Decay is caused by dental plaque, a thin, sticky, colorless deposit of bacteria that constantly forms on everyone's teeth. When sugar comes in contact with teeth, the bacteria in plaque produce acids that attack the tooth enamel. After repeated acid attacks, the enamel breaks down, and a cavity is formed.
A sealant is a clear or shaded plastic material that is applied to the chewing surfaces of the back teeth (premolars and molars), where decay occurs most often. This sealant acts as a barrier, protecting the decay-prone areas of the back teeth from plaque and acid.
When the back teeth are developing, depressions and grooves form in the chewing surfaces of the enamel. These irregularities are called pits and fissures. They are impossible to keep clean, because the bristles of a tooth brush cannot reach into them. Therefore, pits and fissures are snug places for plaque and bits of food to hide. By forming a thin covering over the pits and fissures, sealants keep out plaque and food, and thus decrease the risk of decay.
Children receive the greatest benefit from having sealants applied to their teeth, especially to newly erupted permanent teeth. Sealants are recommended for all children, even those who receive topical applications of fluoride or who live in communities with fluoridated water. Fluoride helps fight decay on the smooth surfaces of the teeth, but it is less effective in pits and fissures.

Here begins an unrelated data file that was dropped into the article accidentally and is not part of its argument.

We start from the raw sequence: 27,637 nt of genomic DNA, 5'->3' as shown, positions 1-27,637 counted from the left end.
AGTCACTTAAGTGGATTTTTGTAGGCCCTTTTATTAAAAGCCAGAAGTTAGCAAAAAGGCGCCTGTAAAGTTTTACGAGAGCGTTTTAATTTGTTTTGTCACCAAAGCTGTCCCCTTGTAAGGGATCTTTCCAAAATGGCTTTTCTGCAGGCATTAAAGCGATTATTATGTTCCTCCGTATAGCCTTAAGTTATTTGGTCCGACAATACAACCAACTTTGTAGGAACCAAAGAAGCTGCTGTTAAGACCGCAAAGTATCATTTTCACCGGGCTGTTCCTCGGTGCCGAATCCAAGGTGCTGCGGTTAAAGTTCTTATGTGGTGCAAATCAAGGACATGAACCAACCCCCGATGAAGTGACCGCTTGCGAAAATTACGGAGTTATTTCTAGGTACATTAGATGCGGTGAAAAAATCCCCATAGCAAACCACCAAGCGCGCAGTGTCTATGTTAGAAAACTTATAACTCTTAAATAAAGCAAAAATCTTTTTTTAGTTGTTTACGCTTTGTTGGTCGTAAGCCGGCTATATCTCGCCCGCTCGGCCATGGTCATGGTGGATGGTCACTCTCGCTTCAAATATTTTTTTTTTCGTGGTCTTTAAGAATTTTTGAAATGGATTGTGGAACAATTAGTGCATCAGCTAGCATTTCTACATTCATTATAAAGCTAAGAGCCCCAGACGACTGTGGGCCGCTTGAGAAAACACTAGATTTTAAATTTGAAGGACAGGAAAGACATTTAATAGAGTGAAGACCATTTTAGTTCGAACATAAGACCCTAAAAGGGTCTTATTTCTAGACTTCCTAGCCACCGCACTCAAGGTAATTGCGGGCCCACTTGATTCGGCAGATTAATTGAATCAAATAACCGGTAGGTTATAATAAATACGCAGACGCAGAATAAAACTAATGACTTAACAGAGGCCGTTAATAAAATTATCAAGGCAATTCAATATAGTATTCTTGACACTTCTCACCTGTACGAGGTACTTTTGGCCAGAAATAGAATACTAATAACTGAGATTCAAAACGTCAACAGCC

Each tooth takes only a few minutes to seal. First, the teeth that will be sealed are cleaned. The chewing surfaces are then etched (roughened) with a weak acidic solution to help the sealant adhere to the teeth. Finally, the sealant is brushed on the tooth enamel and hardened with a special curing light.
Chewing surface of a molar before sealant is applied
The tooth is etched with a mild solution to help the sealant adhere
Chewing surface of a molar protected by a shaded sealant
Photos courtesy of the American Dental Association
When sealant is applied, finger-like strands penetrate the pits and fissures of the tooth enamel. Although the sealant cannot be seen with the naked eye, the protective effect of these strands continues. As a result, it may be several years before another application of sealant is needed. Reapplication of the sealant will continue its protection against decay and may save the time and expense of having a tooth restored. Sealants are continually checked during your child's regular dental visits to determine if reapplication is necessary.